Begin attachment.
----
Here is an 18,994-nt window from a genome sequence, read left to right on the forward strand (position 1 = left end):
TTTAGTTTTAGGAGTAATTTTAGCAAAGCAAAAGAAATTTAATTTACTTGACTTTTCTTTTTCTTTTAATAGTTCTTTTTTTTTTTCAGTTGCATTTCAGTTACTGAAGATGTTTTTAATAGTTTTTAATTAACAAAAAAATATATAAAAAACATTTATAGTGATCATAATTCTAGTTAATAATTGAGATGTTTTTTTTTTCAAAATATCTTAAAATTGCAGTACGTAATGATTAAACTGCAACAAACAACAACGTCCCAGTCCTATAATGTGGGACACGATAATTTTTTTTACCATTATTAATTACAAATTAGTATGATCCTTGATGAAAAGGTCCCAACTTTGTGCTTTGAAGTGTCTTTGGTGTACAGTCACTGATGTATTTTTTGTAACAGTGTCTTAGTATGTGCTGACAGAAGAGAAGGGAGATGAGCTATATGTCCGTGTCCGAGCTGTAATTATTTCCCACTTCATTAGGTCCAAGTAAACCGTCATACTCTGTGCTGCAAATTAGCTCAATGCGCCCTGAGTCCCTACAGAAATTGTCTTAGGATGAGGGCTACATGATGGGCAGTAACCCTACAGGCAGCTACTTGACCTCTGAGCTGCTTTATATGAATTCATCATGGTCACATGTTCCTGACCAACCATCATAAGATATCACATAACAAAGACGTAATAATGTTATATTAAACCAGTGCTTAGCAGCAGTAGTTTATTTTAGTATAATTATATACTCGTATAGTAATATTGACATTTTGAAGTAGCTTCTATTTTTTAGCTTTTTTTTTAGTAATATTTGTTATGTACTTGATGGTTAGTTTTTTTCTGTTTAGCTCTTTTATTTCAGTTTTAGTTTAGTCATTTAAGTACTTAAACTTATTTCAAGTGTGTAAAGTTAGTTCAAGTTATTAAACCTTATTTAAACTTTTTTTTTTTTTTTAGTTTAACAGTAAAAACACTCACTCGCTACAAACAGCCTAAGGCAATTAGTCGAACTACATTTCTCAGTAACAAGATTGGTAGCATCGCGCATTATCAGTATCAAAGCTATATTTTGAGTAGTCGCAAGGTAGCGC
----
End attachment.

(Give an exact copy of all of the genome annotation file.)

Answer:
Here is an 18,994-nt window from a genome sequence, read left to right on the forward strand (position 1 = left end):
TTTAGTTTTAGGAGTAATTTTAGCAAAGCAAAAGAAATTTAATTTACTTGACTTTTCTTTTTCTTTTAATAGTTCTTTTTTTTTTTCAGTTGCATTTCAGTTACTGAAGATGTTTTTAATAGTTTTTAATTAACAAAAAAATATATAAAAAACATTTATAGTGATCATAATTCTAGTTAATAATTGAGATGTTTTTTTTTTCAAAATATCTTAAAATTGCAGTACGTAATGATTAAACTGCAACAAACAACAACGTCCCAGTCCTATAATGTGGGACACGATAATTTTTTTTACCATTATTAATTACAAATTAGTATGATCCTTGATGAAAAGGTCCCAACTTTGTGCTTTGAAGTGTCTTTGGTGTACAGTCACTGATGTATTTTTTGTAACAGTGTCTTAGTATGTGCTGACAGAAGAGAAGGGAGATGAGCTATATGTCCGTGTCCGAGCTGTAATTATTTCCCACTTCATTAGGTCCAAGTAAACCGTCATACTCTGTGCTGCAAATTAGCTCAATGCGCCCTGAGTCCCTACAGAAATTGTCTTAGGATGAGGGCTACATGATGGGCAGTAACCCTACAGGCAGCTACTTGACCTCTGAGCTGCTTTATATGAATTCATCATGGTCACATGTTCCTGACCAACCATCATAAGATATCACATAACAAAGACGTAATAATGTTATATTAAACCAGTGCTTAGCAGCAGTAGTTTATTTTAGTATAATTATATACTCGTATAGTAATATTGACATTTTGAAGTAGCTTCTATTTTTTAGCTTTTTTTTTAGTAATATTTGTTATGTACTTGATGGTTAGTTTTTTTCTGTTTAGCTCTTTTATTTCAGTTTTAGTTTAGTCATTTAAGTACTTAAACTTATTTCAAGTGTGTAAAGTTAGTTCAAGTTATTAAACCTTATTTAAACTTTTTTTTTTTTTTTAGTTTAACAGTAAAAACACTCACTCGCTACAAACAGCCTAAGGCAATTAGTCGAACTACATTTCTCAGTAACAAGATTGGTAGCATCGCGCATTATCAGTATCAAAGCTATATTTTGAGTAGTCGCAAGGTAGCGC